The ability of a system to handle more and more work. This is a vital property for a blockchain or it will become slower and more expensive to use.

In Alphabill, parallel decomposition allows each token in the system to be independently updated and verified in parallel. This in turn enables practically unlimited throughput where a single consensus instance provides linear scalability, without sacrificing security, decentralization, or performance.

seed phrase

A seed phrase or mnemonic seed is a collection of words that can be used to re-generate a private key and thus gain control of the assets protected by that key.


Shards are sets of validators, all of which have the same validation rules used to process and store subledger blocks. All machines in all shards participate in a single consensus instance in coordination with validators on the Root Chain. The shards provide bulk transaction validators, state-keeping, ledger handling, and smart contract execution.

Sharding means dividing the network into several smaller component networks that can process transactions in parallel.

smart contract

Smart contracts are programs written to self-execute when certain predetermined conditions are met.

Existing smart contract platforms enable programmability through a shared state model. However, a shared global state cannot scale beyond a single machine. Alphabill uses a new paradigm for smart contract composability—certified message passing without direct inter-shard communication.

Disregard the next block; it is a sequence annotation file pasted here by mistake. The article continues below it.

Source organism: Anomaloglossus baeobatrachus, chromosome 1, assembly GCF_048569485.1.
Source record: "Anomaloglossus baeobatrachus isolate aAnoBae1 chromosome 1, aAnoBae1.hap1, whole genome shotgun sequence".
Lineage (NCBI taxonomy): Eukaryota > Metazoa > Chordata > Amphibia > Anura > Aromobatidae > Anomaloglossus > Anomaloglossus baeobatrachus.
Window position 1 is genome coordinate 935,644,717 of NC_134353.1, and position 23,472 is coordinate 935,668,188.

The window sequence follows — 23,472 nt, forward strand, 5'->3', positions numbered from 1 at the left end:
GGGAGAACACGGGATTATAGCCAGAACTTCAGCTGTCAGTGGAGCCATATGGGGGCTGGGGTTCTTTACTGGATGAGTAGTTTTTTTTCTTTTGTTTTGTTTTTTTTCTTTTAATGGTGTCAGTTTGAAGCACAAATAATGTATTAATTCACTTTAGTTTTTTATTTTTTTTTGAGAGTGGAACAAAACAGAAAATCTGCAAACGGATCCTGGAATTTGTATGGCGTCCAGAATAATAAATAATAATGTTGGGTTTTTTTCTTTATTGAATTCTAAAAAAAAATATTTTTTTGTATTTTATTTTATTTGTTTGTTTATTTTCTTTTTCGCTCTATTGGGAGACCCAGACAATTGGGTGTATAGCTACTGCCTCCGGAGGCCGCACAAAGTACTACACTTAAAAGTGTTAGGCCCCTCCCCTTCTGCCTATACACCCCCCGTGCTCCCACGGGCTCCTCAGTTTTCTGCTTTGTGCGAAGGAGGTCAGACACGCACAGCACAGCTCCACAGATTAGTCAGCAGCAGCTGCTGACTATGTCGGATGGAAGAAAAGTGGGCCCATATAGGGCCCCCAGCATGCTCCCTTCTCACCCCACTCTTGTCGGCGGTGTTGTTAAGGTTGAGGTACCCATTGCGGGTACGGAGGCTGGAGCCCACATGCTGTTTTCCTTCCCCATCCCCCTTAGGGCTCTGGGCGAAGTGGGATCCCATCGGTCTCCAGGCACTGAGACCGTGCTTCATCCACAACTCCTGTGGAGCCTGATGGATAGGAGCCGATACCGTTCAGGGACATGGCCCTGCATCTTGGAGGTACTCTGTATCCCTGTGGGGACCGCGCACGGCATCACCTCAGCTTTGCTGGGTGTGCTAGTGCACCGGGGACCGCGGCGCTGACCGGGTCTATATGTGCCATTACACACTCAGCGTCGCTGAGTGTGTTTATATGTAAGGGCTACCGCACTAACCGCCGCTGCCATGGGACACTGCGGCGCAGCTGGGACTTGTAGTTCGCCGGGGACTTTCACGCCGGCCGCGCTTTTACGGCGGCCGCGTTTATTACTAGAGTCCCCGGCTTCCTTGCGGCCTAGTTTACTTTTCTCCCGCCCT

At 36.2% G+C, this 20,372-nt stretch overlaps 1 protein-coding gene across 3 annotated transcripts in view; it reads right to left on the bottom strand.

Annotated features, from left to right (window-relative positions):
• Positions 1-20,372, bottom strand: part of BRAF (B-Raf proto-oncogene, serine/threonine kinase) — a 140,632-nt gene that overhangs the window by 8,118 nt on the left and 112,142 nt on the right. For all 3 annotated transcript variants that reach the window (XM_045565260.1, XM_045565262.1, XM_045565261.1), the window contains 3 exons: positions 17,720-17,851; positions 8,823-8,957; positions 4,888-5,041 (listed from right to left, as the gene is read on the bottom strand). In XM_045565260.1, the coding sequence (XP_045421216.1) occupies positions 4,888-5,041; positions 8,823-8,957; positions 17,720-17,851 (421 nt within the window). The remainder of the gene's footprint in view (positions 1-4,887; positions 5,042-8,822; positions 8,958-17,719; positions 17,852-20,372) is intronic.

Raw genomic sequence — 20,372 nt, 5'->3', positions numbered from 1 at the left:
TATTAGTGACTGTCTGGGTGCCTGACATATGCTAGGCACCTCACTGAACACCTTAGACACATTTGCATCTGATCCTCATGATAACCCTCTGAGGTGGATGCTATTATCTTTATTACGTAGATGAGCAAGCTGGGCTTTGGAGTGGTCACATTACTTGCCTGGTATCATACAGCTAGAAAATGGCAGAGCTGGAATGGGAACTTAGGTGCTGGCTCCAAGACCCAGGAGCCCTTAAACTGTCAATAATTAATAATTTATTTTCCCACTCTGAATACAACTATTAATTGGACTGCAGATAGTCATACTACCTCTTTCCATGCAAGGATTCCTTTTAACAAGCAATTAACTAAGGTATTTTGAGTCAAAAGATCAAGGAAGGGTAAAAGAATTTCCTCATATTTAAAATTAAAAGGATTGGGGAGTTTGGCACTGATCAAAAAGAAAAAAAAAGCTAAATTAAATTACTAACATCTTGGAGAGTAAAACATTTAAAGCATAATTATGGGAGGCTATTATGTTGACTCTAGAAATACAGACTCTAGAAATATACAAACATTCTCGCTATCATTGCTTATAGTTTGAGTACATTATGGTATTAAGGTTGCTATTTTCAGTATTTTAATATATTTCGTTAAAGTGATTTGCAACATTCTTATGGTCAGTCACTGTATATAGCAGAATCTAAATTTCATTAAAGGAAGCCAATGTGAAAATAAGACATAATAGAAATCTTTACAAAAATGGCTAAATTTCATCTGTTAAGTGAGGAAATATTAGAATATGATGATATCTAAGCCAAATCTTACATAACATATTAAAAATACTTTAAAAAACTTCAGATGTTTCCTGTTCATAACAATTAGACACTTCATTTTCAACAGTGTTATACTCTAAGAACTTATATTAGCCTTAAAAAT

state tree

The Alphabill state tree is operated by a network of machines which is decomposed into partitions which operate subtrees of the overall state tree. Each subtree manages a set of tokens. The state tree is built recursively allowing for independently verifiable blockchains to be extracted for each individual token. This allows tokens minted on the blockchain to be verifiable and actionable off-chain in the real world.



Smallest unit of ALPHA that can be recorded on the blockchain. It derives its name from the Greek word "τεμάχιο", which means "fragment" or "fraction". Similarly, Bitcoin uses the term "satoshi" to describe the smallest unit of its currency.
1 tema is equivalent to 0.000'000'01 ALPHA (or 10-8 ALPHA).


A prototype network where users can experiment with the new features and code to provide feedback before a live mainnet launch.


A digitally transferable asset. A token can be fungible (tradable) or non-fungible (unique), and act as a payment unit, reward, trading asset, or information holder.

In Alphabill, tokens are first-class citizens, meaning that each token in the system (either Alphabill's native tokens or the equivalent of ERC-20 user-generated tokens) can be updated and verified in parallel, but with a single consensus protocol that generates a single proof of uniqueness for the entire ledger, once per block.

The main advantage of using tokens instead of accounts in Alphabill is sharded parallelism of production and verification.

token minting

The process of generating tokens.


The process of representing real-world assets with digital tokens.

transaction (tx)

The process of sending or receiving assets on the blockchain.